5G and smart cities: smarter solutions for a hyperconnected future

The new Internet of Things (IoT) applications are enabling Smart City initiatives worldwide. It provides the ability to remotely monitor, manage and control devices, and to create new insights and actionable information from massive streams of real-time data.

What is a smart city?

The European Commission defines a smart city as “a place where traditional networks and services are made more efficient with the use of digital and telecommunication technologies for the benefit of its inhabitants and business”. Diffusion and availability of new technologies are required to transform a city into a smart city, contributing to reach high level of urban sustainable development and improved quality of life for its citizens.

A smart cities use Internet of Things (IoT) to collect real time data to better understand how demand patterns are changing, and respond with faster and lower-cost solutions. Broadly speaking, digital city ecosystems are designed to run on ICT frameworks that connect several dedicated networks of mobile devices, sensors, connected cars, home appliances, communication gateways and data centers.

By 2025 the IoT trends suggest the number of connected devices worldwide will rise to 75 billion. The increasing number of objects that interconnect generates an unprecedented volume of data that the city can analyze locally in order to make more informed decisions about what changes or new projects will most benefit residents. The term “Massive IoT” is an apt description of the enormous number of IoT sensors and devices that will be communicating with each other.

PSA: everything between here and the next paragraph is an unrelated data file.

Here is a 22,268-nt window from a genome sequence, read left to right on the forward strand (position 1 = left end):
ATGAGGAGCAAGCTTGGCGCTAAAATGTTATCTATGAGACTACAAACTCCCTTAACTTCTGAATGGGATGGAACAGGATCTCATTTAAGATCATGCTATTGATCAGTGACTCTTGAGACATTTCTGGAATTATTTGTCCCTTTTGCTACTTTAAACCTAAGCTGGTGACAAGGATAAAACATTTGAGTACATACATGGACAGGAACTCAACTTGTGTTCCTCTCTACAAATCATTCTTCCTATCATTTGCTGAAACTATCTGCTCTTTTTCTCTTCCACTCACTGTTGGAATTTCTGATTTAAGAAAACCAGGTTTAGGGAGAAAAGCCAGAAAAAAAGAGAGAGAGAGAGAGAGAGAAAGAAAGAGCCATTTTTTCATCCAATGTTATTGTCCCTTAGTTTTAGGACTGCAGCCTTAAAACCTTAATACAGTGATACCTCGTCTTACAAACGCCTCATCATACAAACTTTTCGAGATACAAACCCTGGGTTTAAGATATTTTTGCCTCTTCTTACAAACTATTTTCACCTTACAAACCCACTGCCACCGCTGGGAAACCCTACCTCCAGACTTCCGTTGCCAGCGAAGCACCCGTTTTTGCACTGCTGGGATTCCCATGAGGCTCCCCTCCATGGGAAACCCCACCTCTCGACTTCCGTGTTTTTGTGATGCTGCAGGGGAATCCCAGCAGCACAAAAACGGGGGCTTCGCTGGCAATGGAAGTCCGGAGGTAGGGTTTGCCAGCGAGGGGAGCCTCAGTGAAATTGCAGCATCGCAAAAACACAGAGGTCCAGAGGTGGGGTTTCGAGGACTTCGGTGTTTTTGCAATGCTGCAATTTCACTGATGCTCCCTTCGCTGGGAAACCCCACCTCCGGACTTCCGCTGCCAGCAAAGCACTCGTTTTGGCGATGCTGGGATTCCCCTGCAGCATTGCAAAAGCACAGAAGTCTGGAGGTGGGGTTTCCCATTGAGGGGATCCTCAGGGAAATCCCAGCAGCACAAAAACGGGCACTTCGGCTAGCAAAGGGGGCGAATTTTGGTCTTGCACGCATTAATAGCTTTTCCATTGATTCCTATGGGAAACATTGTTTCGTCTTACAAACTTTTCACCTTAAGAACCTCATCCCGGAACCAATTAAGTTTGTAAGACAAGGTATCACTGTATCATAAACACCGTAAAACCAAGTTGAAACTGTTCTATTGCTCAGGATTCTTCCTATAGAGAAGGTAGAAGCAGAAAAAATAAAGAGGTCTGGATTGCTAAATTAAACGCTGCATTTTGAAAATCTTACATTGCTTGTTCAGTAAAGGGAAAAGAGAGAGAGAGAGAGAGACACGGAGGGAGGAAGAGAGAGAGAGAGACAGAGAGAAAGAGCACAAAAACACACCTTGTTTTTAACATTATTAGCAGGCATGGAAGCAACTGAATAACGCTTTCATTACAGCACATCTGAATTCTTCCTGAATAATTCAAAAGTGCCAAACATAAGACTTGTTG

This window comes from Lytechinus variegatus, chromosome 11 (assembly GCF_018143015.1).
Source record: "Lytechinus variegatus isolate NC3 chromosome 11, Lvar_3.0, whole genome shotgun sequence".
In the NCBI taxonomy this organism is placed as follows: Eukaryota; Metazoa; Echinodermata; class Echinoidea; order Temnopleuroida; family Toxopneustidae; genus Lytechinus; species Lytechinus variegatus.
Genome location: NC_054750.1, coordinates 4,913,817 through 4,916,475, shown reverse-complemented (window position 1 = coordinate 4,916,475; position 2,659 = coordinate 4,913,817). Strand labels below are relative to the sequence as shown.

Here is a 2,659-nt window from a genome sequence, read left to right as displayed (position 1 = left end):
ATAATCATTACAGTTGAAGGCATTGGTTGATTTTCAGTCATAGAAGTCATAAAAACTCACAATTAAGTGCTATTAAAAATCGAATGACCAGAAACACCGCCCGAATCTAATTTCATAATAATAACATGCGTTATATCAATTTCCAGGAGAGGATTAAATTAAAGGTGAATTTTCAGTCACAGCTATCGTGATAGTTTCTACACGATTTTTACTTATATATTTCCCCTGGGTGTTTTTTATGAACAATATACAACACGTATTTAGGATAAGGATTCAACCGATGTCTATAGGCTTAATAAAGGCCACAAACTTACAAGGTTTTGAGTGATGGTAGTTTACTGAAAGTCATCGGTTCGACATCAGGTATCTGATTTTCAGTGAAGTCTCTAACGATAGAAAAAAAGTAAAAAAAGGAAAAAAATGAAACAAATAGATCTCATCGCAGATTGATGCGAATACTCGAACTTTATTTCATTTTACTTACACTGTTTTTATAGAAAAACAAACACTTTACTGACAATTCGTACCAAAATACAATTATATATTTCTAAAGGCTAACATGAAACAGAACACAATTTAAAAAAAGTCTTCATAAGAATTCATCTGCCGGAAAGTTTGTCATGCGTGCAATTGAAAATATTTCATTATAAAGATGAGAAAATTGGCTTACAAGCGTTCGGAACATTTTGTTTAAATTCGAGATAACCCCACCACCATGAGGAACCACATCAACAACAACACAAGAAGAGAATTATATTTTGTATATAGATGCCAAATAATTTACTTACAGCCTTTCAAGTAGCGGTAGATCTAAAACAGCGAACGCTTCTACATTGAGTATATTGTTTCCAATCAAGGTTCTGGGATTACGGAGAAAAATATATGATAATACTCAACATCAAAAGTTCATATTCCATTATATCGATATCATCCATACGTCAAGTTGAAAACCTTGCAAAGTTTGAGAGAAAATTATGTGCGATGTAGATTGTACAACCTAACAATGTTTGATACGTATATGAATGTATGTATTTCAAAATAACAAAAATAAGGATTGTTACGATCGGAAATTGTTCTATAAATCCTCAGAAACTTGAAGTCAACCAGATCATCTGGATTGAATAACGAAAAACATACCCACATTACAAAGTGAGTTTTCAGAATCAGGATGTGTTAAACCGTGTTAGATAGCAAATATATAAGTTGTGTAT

To achieve a vision in which millions of devices are connected, the IoT standard must ensure both scalability and versatility, offering enough capacity and network efficiency to connect millions of devices while also providing advanced features—such as longer battery life and a wider coverage area—to facilitate the expansion of new use cases. The existing 4G network was designed primarily to enhance mobile data services, however it still suffers from numerous limitations. These limitations includes poor support for simultaneous connections, high power consumption and too high a price per bit. 5G is expected to unlock the potential of the IoT and be a driving force for the smart city by addressing and overcoming these issues.

Device density and the impact of 5G technologies on smart cities

5G technology has a number of features which will positively impact digital experiences and smart cities. In addition to a higher speed to upload and download data, it ensures very short latency times and the ability to connect multiple devices at the same time.

Less latency means compressing the time between sending and receiving the signal. 5G brings the range to at least under 10 milliseconds (that is, half the most advanced 4G could achieve) and in best cases around 1 millisecond delays, meaning data will be transferred about in real time.

Moreover, with new networks, speed and latency don't get worse even with tens of thousands of connected devices. 5G therefore offers more device density.

The combination of high density and low latency will deeply transform our cities. Today, in crowded vacation spots or at stadiums, connection can sometimes get worse. With 5G it will no longer be like this: it will be possible to have a huge number (up to one million) of connections simultaneously for each square kilometer.

This means, in addition to personal devices such as smartphones, tablets, smart speakers and PCs, also many other devices, objects and sensors will be capable of capturing information and dialogue with each other. The focus will be on extreme simplicity, low-power consumption to ensure longer operation time and pervasive coverage for reaching challenging locations, as well as increased connection density so that networks can handle the massive number of devices deployed for IoT applications.

Therefore, 5G essentially removes one of the brakes on the development of the Internet of Things, which will thus be able to express its potential not only in the home environment but also in industrial plants, in public buildings or on the streets.

The evolution of the Massive IoT